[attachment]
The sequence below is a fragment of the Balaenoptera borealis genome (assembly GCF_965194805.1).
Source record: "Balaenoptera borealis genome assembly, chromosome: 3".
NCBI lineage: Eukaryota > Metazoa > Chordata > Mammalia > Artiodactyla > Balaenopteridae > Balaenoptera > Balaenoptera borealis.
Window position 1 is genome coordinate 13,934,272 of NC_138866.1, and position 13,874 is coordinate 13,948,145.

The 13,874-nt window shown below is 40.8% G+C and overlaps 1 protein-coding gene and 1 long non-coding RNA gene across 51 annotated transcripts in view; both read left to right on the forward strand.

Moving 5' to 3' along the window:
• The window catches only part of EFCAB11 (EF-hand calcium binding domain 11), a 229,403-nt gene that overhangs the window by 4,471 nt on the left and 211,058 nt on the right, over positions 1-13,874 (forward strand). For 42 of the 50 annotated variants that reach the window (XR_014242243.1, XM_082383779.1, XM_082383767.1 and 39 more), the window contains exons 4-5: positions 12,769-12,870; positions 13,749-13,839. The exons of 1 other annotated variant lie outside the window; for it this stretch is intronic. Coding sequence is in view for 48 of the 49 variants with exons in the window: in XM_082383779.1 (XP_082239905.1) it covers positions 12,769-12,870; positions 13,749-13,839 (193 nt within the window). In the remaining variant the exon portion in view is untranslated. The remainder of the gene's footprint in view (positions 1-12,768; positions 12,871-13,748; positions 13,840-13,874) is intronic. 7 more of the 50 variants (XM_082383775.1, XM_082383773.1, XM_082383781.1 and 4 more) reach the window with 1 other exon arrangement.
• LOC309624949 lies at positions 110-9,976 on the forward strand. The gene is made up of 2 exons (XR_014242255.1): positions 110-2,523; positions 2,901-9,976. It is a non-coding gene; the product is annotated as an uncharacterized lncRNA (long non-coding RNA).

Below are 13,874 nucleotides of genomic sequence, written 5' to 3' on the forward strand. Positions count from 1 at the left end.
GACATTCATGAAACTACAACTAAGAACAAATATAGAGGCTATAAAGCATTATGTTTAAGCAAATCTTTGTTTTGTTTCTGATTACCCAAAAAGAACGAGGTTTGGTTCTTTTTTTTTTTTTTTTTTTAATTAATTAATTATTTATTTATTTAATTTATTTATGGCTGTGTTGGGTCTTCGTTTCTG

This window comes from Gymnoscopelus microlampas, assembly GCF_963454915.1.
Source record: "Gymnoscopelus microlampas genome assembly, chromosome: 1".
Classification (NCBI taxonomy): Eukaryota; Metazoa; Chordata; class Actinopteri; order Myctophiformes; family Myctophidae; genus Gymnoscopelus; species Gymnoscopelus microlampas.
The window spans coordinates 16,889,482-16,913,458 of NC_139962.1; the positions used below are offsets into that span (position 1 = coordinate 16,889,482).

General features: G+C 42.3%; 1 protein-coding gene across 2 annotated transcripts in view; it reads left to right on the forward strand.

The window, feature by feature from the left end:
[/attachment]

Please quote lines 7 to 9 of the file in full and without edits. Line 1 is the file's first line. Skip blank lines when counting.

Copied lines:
• The window catches only part of EFCAB11 (EF-hand calcium binding domain 11), a 229,403-nt gene that overhangs the window by 4,471 nt on the left and 211,058 nt on the right, over positions 1-13,874 (forward strand). For 42 of the 50 annotated variants that reach the window (XR_014242243.1, XM_082383779.1, XM_082383767.1 and 39 more), the window contains exons 4-5: positions 12,769-12,870; positions 13,749-13,839. The exons of 1 other annotated variant lie outside the window; for it this stretch is intronic. Coding sequence is in view for 48 of the 49 variants with exons in the window: in XM_082383779.1 (XP_082239905.1) it covers positions 12,769-12,870; positions 13,749-13,839 (193 nt within the window). In the remaining variant the exon portion in view is untranslated. The remainder of the gene's footprint in view (positions 1-12,768; positions 12,871-13,748; positions 13,840-13,874) is intronic. 7 more of the 50 variants (XM_082383775.1, XM_082383773.1, XM_082383781.1 and 4 more) reach the window with 1 other exon arrangement.
• LOC309624949 lies at positions 110-9,976 on the forward strand. The gene is made up of 2 exons (XR_014242255.1): positions 110-2,523; positions 2,901-9,976. It is a non-coding gene; the product is annotated as an uncharacterized lncRNA (long non-coding RNA).

Below are 13,874 nucleotides of genomic sequence, written 5' to 3' on the forward strand. Positions count from 1 at the left end.